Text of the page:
theorem, due to FordFulkerson, says that in a network with terminal pair s,t, the maximum value of an (s,t)flow is equal to the minimum capacity of an (s,t)cut. This theorem is one of most fundamental
theorems in combinatorial optimization and graph theory. In this talk, we will
discuss some generalizations of this theorem, and explain interesting
connections to nonpositivelycurved metric spaces.
(i) Multicommodity flow problem:
There are several generalizations
of the maxflow mincut theorem to gmultiflowh
settings. For a class of multiflow problems, the dual
problem, which corresponds to gmincuth in the single flow setting, is
formulated as a location problem on a CAT(0) B_2
complex, called a "folder complex". The study of this
formulation has brought significant contributions to several unsolved problems
in multiflow theory.
(ii) Multifacility location problem (0extension problem):
Problems of
locating several facilities on graphs (or metric spaces) have numerous
applications in operation research, machine learning and computer vision. Multifaclity location problem (or 0extension problem) is
an important special case where the cost of a location is given by a
linear function on distances between facilities. The computation complexity of
this problem depends on the underlying graph G. Recently the following
dichotomy theorem was established:
If G is an "orientable modular graph", then the problem is
polynomial time solvable (Hirai SODA13). Otherwise it is NPhard (Karzanov 98).
The idea behind
the proof of the polynomial time solvability is formulating the problem as an
optimization problem on a certain metrized complex
constructed from orientable modular graph G. It
turned out that this complex is an "orthoscheme
complexh introduced by BradyMcCammond in geometric
group theory.
Joint with J. Chalopin, V. Chepoi, and D. Osajda, we showed that several nonpositively curved
complexes are constructed from orientable modular
graphs. Examples include CAT(0)cube complexes and
Euclidean buildings of type C.
Konrad Polthier (Freie
Universität Berlin)
Title: Discrete Minimal Surfaces based on CatmullClark
Finite Elements I & II
Abstract:
We
present a novel concept for discrete minimal surfaces based on CatmullClark finite elements. These surfaces are globally
C1 though determined by a discrete control grid. We will report about the
theoretical setup and provide several examples of these discrete minimal
surfaces. A special advantage of this new discretization scheme is the uniform
integration of discrete differential geometry, finite element analysis and
computer aided design. Joint work with Anna Wawrzinek.
Masashi Yasumoto (Kobe
University)
Title: Discretization of linear Weingarten surfaces with Weierstrasstype
representations
Abstract:
In this talk we discretize linear
Weingarten surfaces in nonEuclidean spaceforms given
by Weierstrasstype representations. In particular, discretizations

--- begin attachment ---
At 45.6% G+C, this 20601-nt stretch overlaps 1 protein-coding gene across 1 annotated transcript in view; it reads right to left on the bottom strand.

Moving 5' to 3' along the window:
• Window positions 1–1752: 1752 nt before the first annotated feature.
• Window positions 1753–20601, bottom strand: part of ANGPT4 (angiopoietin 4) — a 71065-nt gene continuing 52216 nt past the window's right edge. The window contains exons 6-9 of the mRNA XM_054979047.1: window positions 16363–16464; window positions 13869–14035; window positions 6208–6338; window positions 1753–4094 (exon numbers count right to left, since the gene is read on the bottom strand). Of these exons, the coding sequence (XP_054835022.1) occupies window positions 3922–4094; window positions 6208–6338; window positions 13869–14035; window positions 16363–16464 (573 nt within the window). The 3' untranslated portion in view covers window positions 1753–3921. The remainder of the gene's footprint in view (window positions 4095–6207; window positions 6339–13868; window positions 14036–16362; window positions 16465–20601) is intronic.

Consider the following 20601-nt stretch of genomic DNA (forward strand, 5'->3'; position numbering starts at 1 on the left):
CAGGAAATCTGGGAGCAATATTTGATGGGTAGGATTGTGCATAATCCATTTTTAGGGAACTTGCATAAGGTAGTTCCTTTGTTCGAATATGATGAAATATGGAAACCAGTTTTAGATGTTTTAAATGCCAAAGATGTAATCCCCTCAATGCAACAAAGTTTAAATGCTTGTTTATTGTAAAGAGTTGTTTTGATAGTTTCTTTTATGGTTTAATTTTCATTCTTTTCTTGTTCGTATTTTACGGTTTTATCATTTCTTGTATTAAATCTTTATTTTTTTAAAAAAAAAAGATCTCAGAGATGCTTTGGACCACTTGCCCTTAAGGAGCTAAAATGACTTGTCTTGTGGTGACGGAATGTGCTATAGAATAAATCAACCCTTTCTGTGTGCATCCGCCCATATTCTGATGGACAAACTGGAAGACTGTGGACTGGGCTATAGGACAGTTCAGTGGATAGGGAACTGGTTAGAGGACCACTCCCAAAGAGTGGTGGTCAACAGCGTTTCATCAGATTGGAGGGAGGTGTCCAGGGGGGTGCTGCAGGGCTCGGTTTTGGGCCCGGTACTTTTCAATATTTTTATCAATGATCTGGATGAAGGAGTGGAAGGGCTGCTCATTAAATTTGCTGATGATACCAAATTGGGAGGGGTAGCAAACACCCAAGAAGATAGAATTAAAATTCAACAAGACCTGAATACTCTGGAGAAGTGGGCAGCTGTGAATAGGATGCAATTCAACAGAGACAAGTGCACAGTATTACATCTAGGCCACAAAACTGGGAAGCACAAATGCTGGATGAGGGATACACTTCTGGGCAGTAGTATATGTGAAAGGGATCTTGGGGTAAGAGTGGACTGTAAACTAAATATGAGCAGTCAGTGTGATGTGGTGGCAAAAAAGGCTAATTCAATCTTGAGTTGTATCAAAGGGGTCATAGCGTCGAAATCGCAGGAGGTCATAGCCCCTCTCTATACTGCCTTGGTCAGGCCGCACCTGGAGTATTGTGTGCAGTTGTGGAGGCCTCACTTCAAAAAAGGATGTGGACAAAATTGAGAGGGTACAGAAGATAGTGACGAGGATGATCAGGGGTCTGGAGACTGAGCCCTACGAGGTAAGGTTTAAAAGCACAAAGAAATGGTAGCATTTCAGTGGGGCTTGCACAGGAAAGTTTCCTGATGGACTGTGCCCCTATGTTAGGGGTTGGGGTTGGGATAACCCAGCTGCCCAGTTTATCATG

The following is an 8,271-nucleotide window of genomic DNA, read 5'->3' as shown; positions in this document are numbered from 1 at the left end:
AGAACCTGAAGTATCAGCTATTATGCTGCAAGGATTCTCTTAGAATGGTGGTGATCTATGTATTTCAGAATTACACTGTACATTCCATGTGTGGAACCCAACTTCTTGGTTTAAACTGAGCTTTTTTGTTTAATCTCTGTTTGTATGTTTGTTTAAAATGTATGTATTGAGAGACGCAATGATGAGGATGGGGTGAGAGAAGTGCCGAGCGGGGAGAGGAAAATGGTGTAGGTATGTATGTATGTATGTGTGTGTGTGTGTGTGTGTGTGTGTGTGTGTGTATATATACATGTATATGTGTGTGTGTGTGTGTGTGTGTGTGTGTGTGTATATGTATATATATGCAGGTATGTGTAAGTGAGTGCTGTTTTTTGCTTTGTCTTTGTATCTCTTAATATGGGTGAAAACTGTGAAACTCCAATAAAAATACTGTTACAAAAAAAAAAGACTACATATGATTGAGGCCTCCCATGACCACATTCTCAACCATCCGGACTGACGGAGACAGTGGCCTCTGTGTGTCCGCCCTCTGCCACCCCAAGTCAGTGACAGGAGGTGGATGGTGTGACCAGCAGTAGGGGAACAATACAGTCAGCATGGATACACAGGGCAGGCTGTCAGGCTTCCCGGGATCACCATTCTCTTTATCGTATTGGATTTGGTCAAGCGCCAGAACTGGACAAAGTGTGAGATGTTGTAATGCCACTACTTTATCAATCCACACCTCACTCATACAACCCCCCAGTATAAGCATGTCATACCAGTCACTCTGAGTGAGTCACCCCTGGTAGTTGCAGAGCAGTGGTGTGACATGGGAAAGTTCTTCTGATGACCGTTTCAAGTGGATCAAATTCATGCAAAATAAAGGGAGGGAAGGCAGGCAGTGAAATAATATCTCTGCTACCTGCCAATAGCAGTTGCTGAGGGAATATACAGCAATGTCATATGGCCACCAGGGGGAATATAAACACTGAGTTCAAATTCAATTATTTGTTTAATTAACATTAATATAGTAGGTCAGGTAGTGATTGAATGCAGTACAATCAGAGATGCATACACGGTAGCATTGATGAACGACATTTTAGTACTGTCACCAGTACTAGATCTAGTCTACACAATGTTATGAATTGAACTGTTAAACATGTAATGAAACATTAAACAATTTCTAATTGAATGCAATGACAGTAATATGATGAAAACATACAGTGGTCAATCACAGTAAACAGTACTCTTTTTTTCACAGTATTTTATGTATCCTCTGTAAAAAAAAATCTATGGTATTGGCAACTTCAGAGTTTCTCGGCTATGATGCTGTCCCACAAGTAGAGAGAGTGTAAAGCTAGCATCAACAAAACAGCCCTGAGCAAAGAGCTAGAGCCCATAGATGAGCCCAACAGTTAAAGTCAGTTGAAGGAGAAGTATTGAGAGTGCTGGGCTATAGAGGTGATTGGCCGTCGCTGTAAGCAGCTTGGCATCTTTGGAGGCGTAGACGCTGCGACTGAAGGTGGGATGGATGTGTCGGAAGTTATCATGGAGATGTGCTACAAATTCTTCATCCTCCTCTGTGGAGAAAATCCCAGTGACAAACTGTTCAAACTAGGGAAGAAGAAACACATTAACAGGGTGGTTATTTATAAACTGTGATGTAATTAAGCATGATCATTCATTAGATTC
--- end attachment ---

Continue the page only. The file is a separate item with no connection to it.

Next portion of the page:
of maximal surfaces in LorentzMinkowski 3space and
linear Weingarten surfaces of Bryant and Bianchi type are introduced.
Furthermore, we compare smooth, discrete and semidiscrete surfaces with the
same curvature conditions. This talk is partly based on the joint work with
Wayne Rossman, and will be highly related to the talk
by Wayne Rossman that follows it.
Wayne Rossman (Kobe
University)
Title: Discretization of general linear Weingarten surfaces
Abstract:
Continuing from the previous talk by
Masashi Yasumoto, we will consider how to discretize
a more general class of surfaces, including those that do not have Weierstrasstype representations. We will see how general
discrete linear Weingarten surfaces can be defined using constant conserved
quantities of associated flat connections as a tool. Then, since smooth linear Weingarten
surfaces typically have singularities (such as cuspidal
edges, swallowtails, cuspidal crosscaps, etc), we will examine how to define corresponding
singularities in the discretized case.
Jan. 12
Kenji Kajiwara (Kyushu University)
Title: Integrable Discrete Deformations of Discrete Curves
Abstract:
We
present some results on integrable discrete
deformations of space/plane discrete curves in various settings, including: (i) isoperimetric deformation of plane curves (discrete mKdV equation) (ii) conformal deformation of plane curves
(discrete Burgers equation) (iii) torsionpreserving deformation of space
discrete curves of constant torsion (discrete mKdV
and discrete sineGordon equation) (iv) curvaturepreserving deformation of
space discrete curves of constant curvature (discrete mKdV
and discrete sineGordon equation).
Kenichi Maruno
(Waseda University)
Title: Discretization of integrable systems and
selfadaptive moving mesh schemes
Abstract:
In recent years, we have investigated integrable discretizations of integrable nonlinear partial differential equations (PDEs)
whose solutions possess singularities.
For PDEs in this class, we obtained various discrete integrable
systems with selfadaptive moving mesh which can be powerful tools for
numerical simulations of nonlinear PDEs.
One of keys to construct selfadaptive moving mesh schemes is a
discretization of hodograph transformations which are
transformations between Lagrangian description and Eulerian description.
In a geometric point of view, selfadaptive moving mesh schemes can be
interpreted as Eulerian description of the motion of
discrete curves. In this talk, I
will review recent results of discrete integrable
systems with selfadaptive moving mesh.
Shoichi
Fujimori (Okayama University)
Title: Degenerate limits of triply periodic minimal surfaces of genus 3
Abstract:
We consider limits of triply periodic
minimal surfaces in Euclidean 3space. We prove that some important examples of
singly or doubly periodic minimal surfaces can be obtained as limits of triply
periodic minimal surfaces. This is joint work with Norio Ejiri
and Toshihiro Shoda.